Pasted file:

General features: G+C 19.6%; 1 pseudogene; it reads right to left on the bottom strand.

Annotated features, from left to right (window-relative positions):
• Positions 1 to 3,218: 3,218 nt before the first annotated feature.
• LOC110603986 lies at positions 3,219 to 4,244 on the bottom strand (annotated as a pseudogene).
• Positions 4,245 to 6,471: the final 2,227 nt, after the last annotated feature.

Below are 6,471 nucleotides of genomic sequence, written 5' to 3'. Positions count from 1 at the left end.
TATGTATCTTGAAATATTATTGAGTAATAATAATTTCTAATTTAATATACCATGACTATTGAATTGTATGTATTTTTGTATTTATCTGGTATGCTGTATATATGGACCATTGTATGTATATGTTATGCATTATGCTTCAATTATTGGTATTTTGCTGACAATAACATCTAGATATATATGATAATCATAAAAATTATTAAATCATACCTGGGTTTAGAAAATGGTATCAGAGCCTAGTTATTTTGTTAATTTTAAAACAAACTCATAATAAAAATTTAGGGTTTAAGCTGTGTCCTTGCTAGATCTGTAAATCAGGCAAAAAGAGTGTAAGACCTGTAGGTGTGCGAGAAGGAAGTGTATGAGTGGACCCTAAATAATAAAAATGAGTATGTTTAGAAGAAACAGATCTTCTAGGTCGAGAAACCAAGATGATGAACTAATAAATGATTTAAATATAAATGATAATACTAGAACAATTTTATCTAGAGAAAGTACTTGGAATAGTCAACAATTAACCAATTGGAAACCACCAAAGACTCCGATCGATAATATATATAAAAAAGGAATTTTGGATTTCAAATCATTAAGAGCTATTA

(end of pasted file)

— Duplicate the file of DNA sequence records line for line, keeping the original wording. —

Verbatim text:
General features: G+C 19.6%; 1 pseudogene; it reads right to left on the bottom strand.

Annotated features, from left to right (window-relative positions):
• Positions 1 to 3,218: 3,218 nt before the first annotated feature.
• LOC110603986 lies at positions 3,219 to 4,244 on the bottom strand (annotated as a pseudogene).
• Positions 4,245 to 6,471: the final 2,227 nt, after the last annotated feature.

Below are 6,471 nucleotides of genomic sequence, written 5' to 3'. Positions count from 1 at the left end.
TATGTATCTTGAAATATTATTGAGTAATAATAATTTCTAATTTAATATACCATGACTATTGAATTGTATGTATTTTTGTATTTATCTGGTATGCTGTATATATGGACCATTGTATGTATATGTTATGCATTATGCTTCAATTATTGGTATTTTGCTGACAATAACATCTAGATATATATGATAATCATAAAAATTATTAAATCATACCTGGGTTTAGAAAATGGTATCAGAGCCTAGTTATTTTGTTAATTTTAAAACAAACTCATAATAAAAATTTAGGGTTTAAGCTGTGTCCTTGCTAGATCTGTAAATCAGGCAAAAAGAGTGTAAGACCTGTAGGTGTGCGAGAAGGAAGTGTATGAGTGGACCCTAAATAATAAAAATGAGTATGTTTAGAAGAAACAGATCTTCTAGGTCGAGAAACCAAGATGATGAACTAATAAATGATTTAAATATAAATGATAATACTAGAACAATTTTATCTAGAGAAAGTACTTGGAATAGTCAACAATTAACCAATTGGAAACCACCAAAGACTCCGATCGATAATATATATAAAAAAGGAATTTTGGATTTCAAATCATTAAGAGCTATTA